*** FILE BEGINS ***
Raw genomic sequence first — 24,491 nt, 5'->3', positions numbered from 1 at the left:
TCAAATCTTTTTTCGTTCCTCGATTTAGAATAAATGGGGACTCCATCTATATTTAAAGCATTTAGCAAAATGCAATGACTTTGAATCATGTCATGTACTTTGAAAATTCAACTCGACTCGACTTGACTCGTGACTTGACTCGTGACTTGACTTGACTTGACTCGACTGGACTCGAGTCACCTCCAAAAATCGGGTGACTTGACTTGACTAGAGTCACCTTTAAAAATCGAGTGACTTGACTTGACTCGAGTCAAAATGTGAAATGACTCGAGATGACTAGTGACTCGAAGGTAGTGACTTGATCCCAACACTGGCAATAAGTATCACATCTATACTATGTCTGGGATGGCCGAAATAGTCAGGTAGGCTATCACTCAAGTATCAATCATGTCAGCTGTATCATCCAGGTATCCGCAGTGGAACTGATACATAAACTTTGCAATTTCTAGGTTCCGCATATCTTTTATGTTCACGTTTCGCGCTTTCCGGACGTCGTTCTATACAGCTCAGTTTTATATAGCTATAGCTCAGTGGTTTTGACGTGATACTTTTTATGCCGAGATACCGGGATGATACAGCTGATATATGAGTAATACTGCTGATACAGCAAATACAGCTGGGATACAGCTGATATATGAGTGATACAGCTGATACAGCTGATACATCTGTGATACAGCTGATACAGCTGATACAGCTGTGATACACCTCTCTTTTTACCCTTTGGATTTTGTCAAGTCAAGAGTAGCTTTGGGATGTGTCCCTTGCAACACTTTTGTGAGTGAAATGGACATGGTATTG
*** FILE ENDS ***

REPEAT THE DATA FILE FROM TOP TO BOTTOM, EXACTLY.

Raw genomic sequence first — 24,491 nt, 5'->3', positions numbered from 1 at the left:
TCAAATCTTTTTTCGTTCCTCGATTTAGAATAAATGGGGACTCCATCTATATTTAAAGCATTTAGCAAAATGCAATGACTTTGAATCATGTCATGTACTTTGAAAATTCAACTCGACTCGACTTGACTCGTGACTTGACTCGTGACTTGACTTGACTTGACTCGACTGGACTCGAGTCACCTCCAAAAATCGGGTGACTTGACTTGACTAGAGTCACCTTTAAAAATCGAGTGACTTGACTTGACTCGAGTCAAAATGTGAAATGACTCGAGATGACTAGTGACTCGAAGGTAGTGACTTGATCCCAACACTGGCAATAAGTATCACATCTATACTATGTCTGGGATGGCCGAAATAGTCAGGTAGGCTATCACTCAAGTATCAATCATGTCAGCTGTATCATCCAGGTATCCGCAGTGGAACTGATACATAAACTTTGCAATTTCTAGGTTCCGCATATCTTTTATGTTCACGTTTCGCGCTTTCCGGACGTCGTTCTATACAGCTCAGTTTTATATAGCTATAGCTCAGTGGTTTTGACGTGATACTTTTTATGCCGAGATACCGGGATGATACAGCTGATATATGAGTAATACTGCTGATACAGCAAATACAGCTGGGATACAGCTGATATATGAGTGATACAGCTGATACAGCTGATACATCTGTGATACAGCTGATACAGCTGATACAGCTGTGATACACCTCTCTTTTTACCCTTTGGATTTTGTCAAGTCAAGAGTAGCTTTGGGATGTGTCCCTTGCAACACTTTTGTGAGTGAAATGGACATGGTATTG